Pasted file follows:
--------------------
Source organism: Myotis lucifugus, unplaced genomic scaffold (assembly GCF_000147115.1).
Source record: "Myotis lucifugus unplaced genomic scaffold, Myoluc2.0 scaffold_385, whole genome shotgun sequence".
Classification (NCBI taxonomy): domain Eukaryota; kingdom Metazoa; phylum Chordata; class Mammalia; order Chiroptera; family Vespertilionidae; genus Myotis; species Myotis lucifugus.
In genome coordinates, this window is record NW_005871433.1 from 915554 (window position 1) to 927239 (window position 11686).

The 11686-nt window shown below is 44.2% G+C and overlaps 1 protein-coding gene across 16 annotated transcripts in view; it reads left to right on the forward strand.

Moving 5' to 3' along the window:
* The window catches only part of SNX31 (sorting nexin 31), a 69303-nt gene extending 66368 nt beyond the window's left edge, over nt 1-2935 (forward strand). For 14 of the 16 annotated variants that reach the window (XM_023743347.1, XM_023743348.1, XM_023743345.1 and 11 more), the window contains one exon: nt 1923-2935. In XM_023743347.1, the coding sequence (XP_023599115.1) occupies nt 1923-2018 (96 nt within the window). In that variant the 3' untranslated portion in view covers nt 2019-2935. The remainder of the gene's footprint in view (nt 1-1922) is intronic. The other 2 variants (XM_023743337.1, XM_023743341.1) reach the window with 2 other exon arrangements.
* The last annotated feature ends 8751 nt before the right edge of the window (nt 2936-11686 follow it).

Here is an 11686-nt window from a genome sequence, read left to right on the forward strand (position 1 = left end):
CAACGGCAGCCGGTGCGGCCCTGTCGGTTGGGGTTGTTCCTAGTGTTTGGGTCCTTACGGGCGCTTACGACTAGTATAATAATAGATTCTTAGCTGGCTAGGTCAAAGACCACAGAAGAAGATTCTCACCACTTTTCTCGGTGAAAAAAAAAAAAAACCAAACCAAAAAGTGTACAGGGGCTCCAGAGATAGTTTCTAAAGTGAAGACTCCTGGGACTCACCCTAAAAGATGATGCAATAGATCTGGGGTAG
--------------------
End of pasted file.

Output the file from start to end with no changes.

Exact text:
Source organism: Myotis lucifugus, unplaced genomic scaffold (assembly GCF_000147115.1).
Source record: "Myotis lucifugus unplaced genomic scaffold, Myoluc2.0 scaffold_385, whole genome shotgun sequence".
Classification (NCBI taxonomy): domain Eukaryota; kingdom Metazoa; phylum Chordata; class Mammalia; order Chiroptera; family Vespertilionidae; genus Myotis; species Myotis lucifugus.
In genome coordinates, this window is record NW_005871433.1 from 915554 (window position 1) to 927239 (window position 11686).

The 11686-nt window shown below is 44.2% G+C and overlaps 1 protein-coding gene across 16 annotated transcripts in view; it reads left to right on the forward strand.

Moving 5' to 3' along the window:
* The window catches only part of SNX31 (sorting nexin 31), a 69303-nt gene extending 66368 nt beyond the window's left edge, over nt 1-2935 (forward strand). For 14 of the 16 annotated variants that reach the window (XM_023743347.1, XM_023743348.1, XM_023743345.1 and 11 more), the window contains one exon: nt 1923-2935. In XM_023743347.1, the coding sequence (XP_023599115.1) occupies nt 1923-2018 (96 nt within the window). In that variant the 3' untranslated portion in view covers nt 2019-2935. The remainder of the gene's footprint in view (nt 1-1922) is intronic. The other 2 variants (XM_023743337.1, XM_023743341.1) reach the window with 2 other exon arrangements.
* The last annotated feature ends 8751 nt before the right edge of the window (nt 2936-11686 follow it).

Here is an 11686-nt window from a genome sequence, read left to right on the forward strand (position 1 = left end):
CAACGGCAGCCGGTGCGGCCCTGTCGGTTGGGGTTGTTCCTAGTGTTTGGGTCCTTACGGGCGCTTACGACTAGTATAATAATAGATTCTTAGCTGGCTAGGTCAAAGACCACAGAAGAAGATTCTCACCACTTTTCTCGGTGAAAAAAAAAAAAAACCAAACCAAAAAGTGTACAGGGGCTCCAGAGATAGTTTCTAAAGTGAAGACTCCTGGGACTCACCCTAAAAGATGATGCAATAGATCTGGGGTAG